9th Experimental Archaeology Conference abstract – Molloy and Wisniewski
Look with your eyes, not with your hands? Combining 3D visualisation and kinaesthetic methods for understanding use-wear on prehistoric metalwork
Barry Molloy and Mariusz Wisniewski
University College Dublin
Since the beginnings of Experimental Archaeology, there has been an uneasy tension surrounding the role of the investigator. The scientific ethos of the New Archaeology tradition sought to adhere to laboratory standards, including the strict repeatability of experiments and use of deductive methods in which the archaeologist was (in theory) an external observer of phenomena. In contrast, the interpretive movement of the 1990’s emphasised the individual as a fundamental foundation for understanding past societies, along with inductive and context-driven approaches to understanding the material conditions of life. The implications for experimental archaeology were profound. The influential position established by Coles at the height of the New Archaeology had sought to extricate the investigator as marginal or irrelevant to experiments, but we came to face a dilemma about how to think of individuals or biographies of things if we are restricted to observing people-less phenomena (Doonan 2013).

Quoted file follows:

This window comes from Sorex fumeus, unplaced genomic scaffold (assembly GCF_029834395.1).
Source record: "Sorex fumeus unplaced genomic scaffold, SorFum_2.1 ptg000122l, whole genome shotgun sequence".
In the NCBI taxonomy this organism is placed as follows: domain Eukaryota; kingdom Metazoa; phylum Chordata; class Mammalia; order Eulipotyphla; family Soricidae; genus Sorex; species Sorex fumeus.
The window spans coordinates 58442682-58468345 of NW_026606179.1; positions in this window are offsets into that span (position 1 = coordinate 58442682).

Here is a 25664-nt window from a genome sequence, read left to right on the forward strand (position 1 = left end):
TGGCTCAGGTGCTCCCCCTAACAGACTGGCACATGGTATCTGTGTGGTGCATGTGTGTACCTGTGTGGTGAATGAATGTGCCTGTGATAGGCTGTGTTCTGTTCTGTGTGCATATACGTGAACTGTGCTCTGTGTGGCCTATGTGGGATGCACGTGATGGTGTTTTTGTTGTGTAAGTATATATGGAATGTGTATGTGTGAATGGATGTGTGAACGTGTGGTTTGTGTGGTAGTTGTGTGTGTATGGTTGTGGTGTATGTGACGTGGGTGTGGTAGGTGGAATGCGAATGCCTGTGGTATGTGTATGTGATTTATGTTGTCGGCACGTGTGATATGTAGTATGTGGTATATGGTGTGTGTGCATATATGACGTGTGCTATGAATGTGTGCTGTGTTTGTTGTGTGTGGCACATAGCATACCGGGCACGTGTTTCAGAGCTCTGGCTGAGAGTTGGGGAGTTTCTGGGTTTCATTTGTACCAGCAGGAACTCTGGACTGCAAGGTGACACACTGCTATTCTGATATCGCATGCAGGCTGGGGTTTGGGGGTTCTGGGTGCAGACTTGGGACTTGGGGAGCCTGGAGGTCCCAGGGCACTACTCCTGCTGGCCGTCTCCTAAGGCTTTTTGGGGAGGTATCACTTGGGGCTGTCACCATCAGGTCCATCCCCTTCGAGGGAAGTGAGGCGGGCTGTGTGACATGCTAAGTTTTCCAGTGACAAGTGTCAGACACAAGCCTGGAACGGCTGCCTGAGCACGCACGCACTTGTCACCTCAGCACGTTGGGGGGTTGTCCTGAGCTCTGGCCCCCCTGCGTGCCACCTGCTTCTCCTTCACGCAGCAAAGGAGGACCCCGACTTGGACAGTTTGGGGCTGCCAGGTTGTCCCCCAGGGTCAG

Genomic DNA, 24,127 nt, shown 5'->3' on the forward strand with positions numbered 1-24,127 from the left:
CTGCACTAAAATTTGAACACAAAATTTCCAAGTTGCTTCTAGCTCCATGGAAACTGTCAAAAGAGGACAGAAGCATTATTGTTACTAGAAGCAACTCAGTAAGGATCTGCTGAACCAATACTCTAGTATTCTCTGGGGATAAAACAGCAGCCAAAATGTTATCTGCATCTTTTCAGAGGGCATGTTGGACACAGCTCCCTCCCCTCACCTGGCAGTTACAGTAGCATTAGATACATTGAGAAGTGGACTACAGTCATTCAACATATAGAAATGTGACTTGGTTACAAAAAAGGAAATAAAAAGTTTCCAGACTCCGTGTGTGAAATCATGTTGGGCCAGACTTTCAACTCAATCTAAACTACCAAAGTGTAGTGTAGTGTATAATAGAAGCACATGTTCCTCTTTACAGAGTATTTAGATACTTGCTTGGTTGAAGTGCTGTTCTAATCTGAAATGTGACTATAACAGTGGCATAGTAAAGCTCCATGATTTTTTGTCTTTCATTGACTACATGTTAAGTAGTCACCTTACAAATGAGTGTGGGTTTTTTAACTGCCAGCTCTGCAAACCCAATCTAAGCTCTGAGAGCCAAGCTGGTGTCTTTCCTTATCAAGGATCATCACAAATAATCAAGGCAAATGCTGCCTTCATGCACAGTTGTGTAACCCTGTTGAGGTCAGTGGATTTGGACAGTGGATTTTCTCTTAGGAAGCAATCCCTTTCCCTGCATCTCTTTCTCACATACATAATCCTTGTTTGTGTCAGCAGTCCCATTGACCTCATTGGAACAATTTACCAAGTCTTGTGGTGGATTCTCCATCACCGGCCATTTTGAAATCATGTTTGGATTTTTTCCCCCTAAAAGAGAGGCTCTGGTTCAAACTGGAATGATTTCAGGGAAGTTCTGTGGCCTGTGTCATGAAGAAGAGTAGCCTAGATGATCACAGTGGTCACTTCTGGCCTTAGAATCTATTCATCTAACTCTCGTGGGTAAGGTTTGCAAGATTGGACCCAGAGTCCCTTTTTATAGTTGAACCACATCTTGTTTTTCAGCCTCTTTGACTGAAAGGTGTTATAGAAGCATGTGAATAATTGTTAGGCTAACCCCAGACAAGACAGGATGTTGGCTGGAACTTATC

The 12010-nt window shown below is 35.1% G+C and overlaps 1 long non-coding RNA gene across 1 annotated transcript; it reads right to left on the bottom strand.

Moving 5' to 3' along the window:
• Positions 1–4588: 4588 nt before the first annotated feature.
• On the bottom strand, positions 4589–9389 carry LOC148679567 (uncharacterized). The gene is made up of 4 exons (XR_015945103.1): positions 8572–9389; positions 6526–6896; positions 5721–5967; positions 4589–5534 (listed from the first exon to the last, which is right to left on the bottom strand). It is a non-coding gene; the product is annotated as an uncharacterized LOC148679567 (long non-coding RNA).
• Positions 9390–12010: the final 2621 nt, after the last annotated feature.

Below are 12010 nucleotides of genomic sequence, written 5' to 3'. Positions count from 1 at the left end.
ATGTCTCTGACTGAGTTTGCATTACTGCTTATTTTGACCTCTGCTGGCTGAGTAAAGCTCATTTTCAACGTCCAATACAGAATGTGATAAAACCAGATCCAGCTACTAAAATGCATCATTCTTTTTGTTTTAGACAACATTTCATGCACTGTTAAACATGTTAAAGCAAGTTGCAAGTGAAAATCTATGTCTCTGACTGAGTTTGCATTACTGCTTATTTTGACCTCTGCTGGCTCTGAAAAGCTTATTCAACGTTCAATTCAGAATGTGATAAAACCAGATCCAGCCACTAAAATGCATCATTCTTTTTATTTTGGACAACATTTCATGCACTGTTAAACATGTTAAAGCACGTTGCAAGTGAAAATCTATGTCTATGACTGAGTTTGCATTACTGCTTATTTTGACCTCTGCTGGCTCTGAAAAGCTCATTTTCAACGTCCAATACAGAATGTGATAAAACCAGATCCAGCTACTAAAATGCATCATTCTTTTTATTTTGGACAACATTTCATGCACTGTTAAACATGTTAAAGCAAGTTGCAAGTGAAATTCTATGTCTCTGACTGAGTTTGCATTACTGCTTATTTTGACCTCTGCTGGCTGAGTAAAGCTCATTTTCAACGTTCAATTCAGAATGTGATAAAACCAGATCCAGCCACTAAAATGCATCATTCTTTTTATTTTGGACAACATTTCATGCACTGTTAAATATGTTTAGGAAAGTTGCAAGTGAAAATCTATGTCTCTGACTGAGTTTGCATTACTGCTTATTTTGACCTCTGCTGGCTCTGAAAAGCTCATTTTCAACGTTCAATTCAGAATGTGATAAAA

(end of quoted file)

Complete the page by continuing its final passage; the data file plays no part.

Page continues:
Using the case of prehistoric metalwork, we will argue that experimental research can benefit by incorporating the experiences of investigators using kinaesthetic methods. Specifically, this addresses the changing state of knowledge of experimenters through repeated engagement with material culture – both ancient objects and modern replicas. Drawing on use-wear analysis of Irish Bronze Age axes and swords as a case study, our purpose is to examine how
use-wear can illustrate patterns of practice involving metal objects and in turn how these reveal aspects of the dialogue in design choices between craftspeople and artefact users. We do this by combining analyses of ancient use-wear, 3D visualisations of these, and experiences obtained inductively through experimental work with modern replicas. Particular emphasis is placed on the way we can use new visualisations of artefacts to enhance experiential learning, and the role of reflexive approaches that draw upon metric, digital and experimental methods for research and dissemination alike.
Coles, J. 1979. Experimental Archaeology. London
Doonan, R. 2013. “Recovering value in experimental studies of ancient metallurgy: a theoretical framework for future studies?” in Dungworth, D. and Doonan, R. (eds) Accidental and experimental archaeometallurgy, Gateshead: 17-24